Perhaps you, reading this, are bemused by the above description. Wrynecks, you say to yourself, are no problem. Last year you saw one sunning itself on a path for twenty minutes, giving point-blank views. You ran into it straight away while looking for something else. You did, did you? Well, my friend, I can tell you that that happened to me, once. I was at Wells Wood, in Norfolk, and I luxuriated in the sight of a Wryneck on a sunny, close cropped edge of a path, no more than a couple of metres away. The bird was so relaxed and in the open that it might as well have been in a deck-chair. I thought I had nailed Wryneck-watching that day. But that was more than 20 years ago, and I have barely had a glimpse since. Nobody would ever tell you that a Wryneck was a ‘normal’ bird. Everything about it seems a little off-centre. For example, have you ever heard one calling? I’m not talking about the spring, when in continental Europe you can hear a loud, apparently disembodied ringing chant. I’m talking about bird to bird contact. Autumn bushes crackle with calls: Chiffchaffs going ‘hweet’, Blackcaps going ‘tack’. But the Wrynecks are strangely silent and still, making them more difficult for birders to find. We all know that the Wryneck is in the woodpecker family, too, but it’s not a normal woodpecker, and the association doesn’t help with locating it or identifying it in the slightest. It isn’t going to be in the tops of the trees, flying high from one canopy to the other. It isn’t going to be clinging to vertical trunks, not normally anyway. It won’t be making holes in the bark – it cannot – and it doesn’t even fly with the usual swooping conviction of a woodpecker. It does undulate, but it seems to flop rather than swoop, and quickly disappears without the usual theatrical showiness of a woodpecker flight and landing. And of course, it has none of the bold and bright colours that other woodpeckers have. And in case you’re wondering what on earth makes a Wryneck a woodpecker, you can take your pick between the tongue and the feet. As far as the tongue is concerned, it fits the unique woodpecker mould – it is long (said to be two-thirds the length of the bird) and the tip can be independently moved, making the Wryneck, in particular, look almost snake-like. This tool is used for probing into holes for ants, or sometimes simply for lapping them up at the Wryneck’s feet. The tongue is watered by large salivary glands and acts more or less as a glue-covered probe. As for the feet, two toes point forward and two back, as they do for other woodpeckers. One major difference, though, is that the tail is soft-feathered, rather than stiffened, so when a Wryneck perches it can tend towards the horizontal, in the style, say, of a Chaffinch on a large branch, or it can even sit across a perch in the ‘normal’ songbird way. However, it will also frequently cling semivertically, disappearing into the pattern of the tree trunks and branches. Of course, the Wryneck, if it wishes to, can melt into a woody background better than almost any other bird in the world. Its remarkable and intricate plumage pattern perfectly mimics bark, or leaf litter. This, combined with sluggish or calm movements, coupled with the odd trick of turning its neck in crazy angles to make it look odd and reptilian,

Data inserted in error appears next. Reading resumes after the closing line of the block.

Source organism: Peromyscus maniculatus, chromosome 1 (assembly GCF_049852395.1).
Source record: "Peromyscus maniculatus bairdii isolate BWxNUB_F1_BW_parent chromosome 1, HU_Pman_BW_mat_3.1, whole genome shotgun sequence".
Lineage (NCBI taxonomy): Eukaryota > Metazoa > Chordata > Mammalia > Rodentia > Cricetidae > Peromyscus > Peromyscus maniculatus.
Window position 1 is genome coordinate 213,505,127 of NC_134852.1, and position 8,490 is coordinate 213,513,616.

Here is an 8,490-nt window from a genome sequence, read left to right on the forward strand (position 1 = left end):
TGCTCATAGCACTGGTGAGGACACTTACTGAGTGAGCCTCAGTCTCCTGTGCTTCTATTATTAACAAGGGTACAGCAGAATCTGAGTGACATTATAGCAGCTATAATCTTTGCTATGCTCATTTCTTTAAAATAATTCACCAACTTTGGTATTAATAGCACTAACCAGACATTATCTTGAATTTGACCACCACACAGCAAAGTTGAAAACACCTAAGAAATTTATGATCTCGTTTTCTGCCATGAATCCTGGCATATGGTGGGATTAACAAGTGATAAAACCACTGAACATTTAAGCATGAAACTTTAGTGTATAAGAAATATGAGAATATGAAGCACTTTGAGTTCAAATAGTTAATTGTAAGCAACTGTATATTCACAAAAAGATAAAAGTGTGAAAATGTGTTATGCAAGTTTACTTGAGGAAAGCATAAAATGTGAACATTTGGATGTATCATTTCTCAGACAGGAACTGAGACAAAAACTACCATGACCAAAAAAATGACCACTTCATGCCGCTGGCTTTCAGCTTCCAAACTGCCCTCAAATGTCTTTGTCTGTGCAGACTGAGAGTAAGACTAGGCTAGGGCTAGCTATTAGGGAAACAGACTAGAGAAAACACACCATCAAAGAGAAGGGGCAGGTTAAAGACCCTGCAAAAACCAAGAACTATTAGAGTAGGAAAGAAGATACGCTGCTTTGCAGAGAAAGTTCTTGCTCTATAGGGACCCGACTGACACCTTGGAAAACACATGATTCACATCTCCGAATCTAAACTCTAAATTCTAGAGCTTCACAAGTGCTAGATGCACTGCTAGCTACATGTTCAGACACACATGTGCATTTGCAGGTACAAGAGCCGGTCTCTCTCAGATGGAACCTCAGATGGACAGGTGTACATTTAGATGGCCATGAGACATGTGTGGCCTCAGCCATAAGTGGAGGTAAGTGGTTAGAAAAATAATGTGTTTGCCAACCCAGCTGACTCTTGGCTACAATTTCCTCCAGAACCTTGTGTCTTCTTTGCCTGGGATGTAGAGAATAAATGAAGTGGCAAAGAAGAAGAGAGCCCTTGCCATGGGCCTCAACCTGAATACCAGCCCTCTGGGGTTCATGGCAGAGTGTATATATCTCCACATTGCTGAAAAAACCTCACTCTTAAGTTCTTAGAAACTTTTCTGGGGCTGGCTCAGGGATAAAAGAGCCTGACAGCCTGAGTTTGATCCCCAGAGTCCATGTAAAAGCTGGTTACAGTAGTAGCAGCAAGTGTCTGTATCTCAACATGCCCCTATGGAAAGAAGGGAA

If you ever get a view of a Wryneck as good as this, you can count yourself verylucky